Middle school can be a tough time — and also a critical time, when young people define themselves and begin to make decisions that could determine their path for years to come.
“When kids are in elementary school they’re pretty impressionable,” says Boys and Girls Club of Dane County. “Once they get to middle school they mature and get a mind of their own. It’s important to let our kids know there are adults in the community who care about them. Those are critical years to be able to do that.”
Johnson and the Boys and Girls Club will join with Madison365, the United Way of Dane County and other community members to show that support this Friday at 7:15 at Cherokee Heights Middle School, 4301 Cherokee Drive in Madison. Organizers hope to gather 100 or more people at the front door of the school to cheer students on as they enter the school for the first full day of classes. All are invited and encouraged to participate.
“We want to wrap the school in love and support and good, positive community energy, to let the teachers and students know we are here for them,” says United Way of Dane County CEO Renee Moe.
“This is a great opportunity to engage the community in our kids,” says Madison365 Publisher and CEO Henry Sanders. “Kids need to know they’re loved and supported, that we want them to succeed. They feel a lot of pressure to do everything right, and with all the pressures around them it must seem sometimes like they’re set up to fail. We just want to be there, patting them on the back, giving out some high fives, letting them know that whatever else is going on, we want them to thrive. We want them to know they’re loved.”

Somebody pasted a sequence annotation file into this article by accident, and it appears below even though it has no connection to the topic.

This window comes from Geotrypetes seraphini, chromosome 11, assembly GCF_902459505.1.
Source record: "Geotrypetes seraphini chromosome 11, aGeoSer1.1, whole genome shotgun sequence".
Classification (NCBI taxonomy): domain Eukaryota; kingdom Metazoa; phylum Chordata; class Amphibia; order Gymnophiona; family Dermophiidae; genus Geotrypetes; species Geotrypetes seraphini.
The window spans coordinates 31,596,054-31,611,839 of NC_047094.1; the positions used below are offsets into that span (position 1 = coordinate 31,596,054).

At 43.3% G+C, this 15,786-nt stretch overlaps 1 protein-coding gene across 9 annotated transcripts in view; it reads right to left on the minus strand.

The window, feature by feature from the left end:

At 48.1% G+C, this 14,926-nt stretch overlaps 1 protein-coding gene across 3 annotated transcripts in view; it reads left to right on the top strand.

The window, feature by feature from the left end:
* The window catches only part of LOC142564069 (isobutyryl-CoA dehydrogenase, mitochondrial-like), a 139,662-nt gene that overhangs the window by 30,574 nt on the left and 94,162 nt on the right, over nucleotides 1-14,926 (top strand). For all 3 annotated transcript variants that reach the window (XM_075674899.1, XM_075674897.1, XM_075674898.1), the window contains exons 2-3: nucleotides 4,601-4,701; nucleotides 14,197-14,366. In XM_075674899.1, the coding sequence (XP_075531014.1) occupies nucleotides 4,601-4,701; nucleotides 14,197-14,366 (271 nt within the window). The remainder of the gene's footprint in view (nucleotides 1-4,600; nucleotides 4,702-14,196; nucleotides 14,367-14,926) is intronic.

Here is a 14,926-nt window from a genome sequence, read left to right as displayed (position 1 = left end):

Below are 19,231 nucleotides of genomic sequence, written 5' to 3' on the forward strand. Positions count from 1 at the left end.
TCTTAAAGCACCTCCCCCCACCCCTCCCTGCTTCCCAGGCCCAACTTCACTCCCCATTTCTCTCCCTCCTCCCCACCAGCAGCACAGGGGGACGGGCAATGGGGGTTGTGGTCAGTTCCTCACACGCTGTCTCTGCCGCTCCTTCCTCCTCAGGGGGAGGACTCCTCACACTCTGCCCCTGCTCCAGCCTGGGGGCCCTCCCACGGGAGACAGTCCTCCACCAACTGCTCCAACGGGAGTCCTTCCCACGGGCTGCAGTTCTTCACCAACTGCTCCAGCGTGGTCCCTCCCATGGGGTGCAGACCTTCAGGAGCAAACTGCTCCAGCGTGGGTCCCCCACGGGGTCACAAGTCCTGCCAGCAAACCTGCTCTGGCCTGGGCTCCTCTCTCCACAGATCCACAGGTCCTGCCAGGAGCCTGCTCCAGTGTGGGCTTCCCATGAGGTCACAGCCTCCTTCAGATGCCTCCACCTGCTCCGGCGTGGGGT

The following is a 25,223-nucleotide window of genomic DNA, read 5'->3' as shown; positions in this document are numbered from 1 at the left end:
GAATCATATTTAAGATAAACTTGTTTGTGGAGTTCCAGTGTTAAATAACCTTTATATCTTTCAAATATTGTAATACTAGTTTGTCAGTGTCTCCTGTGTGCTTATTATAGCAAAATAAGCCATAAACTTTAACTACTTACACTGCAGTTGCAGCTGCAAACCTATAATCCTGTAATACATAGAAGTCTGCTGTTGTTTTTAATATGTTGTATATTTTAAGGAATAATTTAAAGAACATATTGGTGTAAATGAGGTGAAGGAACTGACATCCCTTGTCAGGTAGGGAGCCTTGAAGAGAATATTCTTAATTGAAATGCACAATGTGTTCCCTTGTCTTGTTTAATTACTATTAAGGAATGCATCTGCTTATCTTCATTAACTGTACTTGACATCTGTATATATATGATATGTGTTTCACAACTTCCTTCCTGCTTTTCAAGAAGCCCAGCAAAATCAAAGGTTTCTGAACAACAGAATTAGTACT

Friday’s event, announced by Johnson and Sanders in an online video, was literally days in the making, starting with a lunch Johnson was having at McGee’s Chicken. A part-time employee there, who also works at Cherokee, recognized Johnson and approached him and urged him to get involved with the middle school where she works.
“I told we are involved, we’re doing the tutoring and the mentoring and all those things, but she said, ‘No, we need to see you,’” Johnson recalls. After a meeting with Cherokee’s new principal and school/community coordinator, it was decided — a large crowd of community adults greeting students and voicing their support was the way to go.
“Henry (Sanders) jumped on board, I called Renee from United Way and she jumped on board,” Johnson says. “I talked to my staff, we’re talking about getting a gift for every teacher in the school as our way of saying thank you for taking care of our babies, and the community stands with them.”
Friday’s event is the latest in a string of events to get the community back into the school year spirit, including the Boys and Girls Club’s daylong picnic and backpack giveaway last weekend, as well as two neighborhood block parties sponsored and organized by Madison365, one each in the Leopold and Mendota neighborhoods, organized in cooperation with the local schools, community organizations and churches. Leopold and Mendota Elementary Schools are beginning their first year as “community schools,” designated as hubs for services well beyond the school day.
“These things hardly ever happen without partnerships and communities doing things together,” Sanders says. “That’s why we’re glad to be part of this and several other efforts with the Boys and Girls Club, United Way, local churches and other partners. When we pull our resources together and support each other, we can all do great things for our kids and our community.”